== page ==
Scientists accidentally discovered a new animal sperm fossil in Antarctica that dates to 50 million years ago. The sample, which is beleived to originate from an ancient Antarctic worm or leech, dethrones the 30-million-year-old mussel shrimp sperm fossil as title holder of the oldest animal sperm fossil ever discovered.

Thomas Mörs, a senior curator of the Swedish Museum of Natural History (SMNH), was examining rock samples from Antarctica in some animal remains when he spotted the fossilized worm cocoons. Using an electron microscope, he discovered that the cocoons have numerous sperms in them.

Further analysis revealed that the ancient sperm matches the characteristics of sperm from the modern-day crayfish worm, which is related to earthworms and leeches that feed on dead organic matter.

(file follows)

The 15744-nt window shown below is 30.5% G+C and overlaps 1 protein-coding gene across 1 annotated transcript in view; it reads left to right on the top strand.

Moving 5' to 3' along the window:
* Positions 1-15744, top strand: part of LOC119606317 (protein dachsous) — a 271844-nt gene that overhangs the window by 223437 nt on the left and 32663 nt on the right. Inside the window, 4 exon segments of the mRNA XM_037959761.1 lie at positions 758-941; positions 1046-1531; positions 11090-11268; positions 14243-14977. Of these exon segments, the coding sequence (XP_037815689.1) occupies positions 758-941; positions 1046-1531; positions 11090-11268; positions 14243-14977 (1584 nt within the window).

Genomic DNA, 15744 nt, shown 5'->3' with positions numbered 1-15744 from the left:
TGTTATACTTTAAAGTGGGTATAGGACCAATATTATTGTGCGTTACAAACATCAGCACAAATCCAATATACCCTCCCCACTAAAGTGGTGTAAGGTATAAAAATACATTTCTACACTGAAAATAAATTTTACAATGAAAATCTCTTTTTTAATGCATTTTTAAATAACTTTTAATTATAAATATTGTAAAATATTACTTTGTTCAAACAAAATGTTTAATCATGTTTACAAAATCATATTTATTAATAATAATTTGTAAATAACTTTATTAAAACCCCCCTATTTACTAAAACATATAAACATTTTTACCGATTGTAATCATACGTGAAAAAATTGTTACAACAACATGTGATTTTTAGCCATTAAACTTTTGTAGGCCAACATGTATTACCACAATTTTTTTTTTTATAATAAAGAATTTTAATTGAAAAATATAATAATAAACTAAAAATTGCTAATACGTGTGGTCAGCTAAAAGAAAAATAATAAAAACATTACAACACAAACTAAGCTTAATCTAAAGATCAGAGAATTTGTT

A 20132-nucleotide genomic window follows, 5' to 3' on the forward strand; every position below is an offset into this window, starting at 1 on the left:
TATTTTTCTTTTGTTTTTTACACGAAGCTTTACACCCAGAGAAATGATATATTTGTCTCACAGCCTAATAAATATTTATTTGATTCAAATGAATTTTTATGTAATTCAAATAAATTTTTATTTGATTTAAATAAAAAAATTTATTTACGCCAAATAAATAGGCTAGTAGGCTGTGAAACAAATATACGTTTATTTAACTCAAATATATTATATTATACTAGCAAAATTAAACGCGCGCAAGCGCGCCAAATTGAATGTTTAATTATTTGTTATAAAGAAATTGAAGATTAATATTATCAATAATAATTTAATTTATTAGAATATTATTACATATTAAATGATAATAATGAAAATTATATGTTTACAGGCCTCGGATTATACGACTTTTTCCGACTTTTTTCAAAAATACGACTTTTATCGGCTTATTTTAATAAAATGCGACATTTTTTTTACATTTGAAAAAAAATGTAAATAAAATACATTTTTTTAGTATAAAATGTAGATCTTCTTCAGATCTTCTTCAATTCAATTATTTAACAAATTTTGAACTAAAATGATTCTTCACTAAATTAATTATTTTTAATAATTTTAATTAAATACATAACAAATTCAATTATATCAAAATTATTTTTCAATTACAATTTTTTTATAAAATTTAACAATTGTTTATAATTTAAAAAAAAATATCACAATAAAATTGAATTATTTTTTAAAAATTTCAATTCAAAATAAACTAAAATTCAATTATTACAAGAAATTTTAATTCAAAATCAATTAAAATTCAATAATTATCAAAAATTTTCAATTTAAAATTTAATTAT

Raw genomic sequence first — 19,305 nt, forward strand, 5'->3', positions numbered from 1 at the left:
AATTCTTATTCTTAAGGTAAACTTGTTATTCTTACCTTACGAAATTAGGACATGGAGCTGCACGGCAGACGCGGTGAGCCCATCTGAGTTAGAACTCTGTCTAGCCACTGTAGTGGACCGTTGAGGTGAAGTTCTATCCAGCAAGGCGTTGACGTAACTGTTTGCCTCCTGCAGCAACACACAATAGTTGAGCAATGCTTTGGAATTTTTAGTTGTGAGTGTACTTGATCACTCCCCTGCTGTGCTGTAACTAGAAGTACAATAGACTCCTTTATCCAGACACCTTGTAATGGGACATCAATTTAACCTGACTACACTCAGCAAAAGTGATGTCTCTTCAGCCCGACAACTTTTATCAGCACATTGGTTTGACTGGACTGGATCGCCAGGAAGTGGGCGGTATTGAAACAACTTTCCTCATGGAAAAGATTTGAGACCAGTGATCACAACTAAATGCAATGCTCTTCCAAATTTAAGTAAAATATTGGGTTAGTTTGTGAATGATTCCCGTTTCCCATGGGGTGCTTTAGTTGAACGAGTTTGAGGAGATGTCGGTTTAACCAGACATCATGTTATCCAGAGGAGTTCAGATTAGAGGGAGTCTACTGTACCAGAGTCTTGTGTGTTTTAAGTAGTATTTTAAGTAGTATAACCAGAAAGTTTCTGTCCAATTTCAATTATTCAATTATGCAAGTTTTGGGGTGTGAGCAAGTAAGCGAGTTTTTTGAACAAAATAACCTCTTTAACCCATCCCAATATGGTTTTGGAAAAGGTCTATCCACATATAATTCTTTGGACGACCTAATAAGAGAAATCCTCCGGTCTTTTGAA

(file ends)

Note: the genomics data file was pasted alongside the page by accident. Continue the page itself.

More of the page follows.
"Surprisingly, modern crayfish worms are only known from the Northern Hemisphere,” Steve McLoughlin, study co-author and a senior curator at SMNH, said to the National Geographic. "If our identification is correct then it implies that this group of animals had a much greater geographic range [50 million years ago] than they do today.”

Researchers believe the sperm got trapped inside the cocoons when it was released during mating before the enclosure's walls hardened. The cocoons helped preserve the fossils for millions of years. The discovery could provide insight into ancient worms and their ecosystem.

"Because sperm cells are so short-lived and fragile, they are vanishingly rare in the fossil record," Benjamin Bomfleur, study lead author and a paleontologist at SMNH, told LiveScience. "Our discovery of sperm in a leech cocoon from Antarctica is the oldest record of fossil animal sperm and one of only a tiny number of such fossils in the geological record."

The study was published in the July 15 issue of Biology Letters.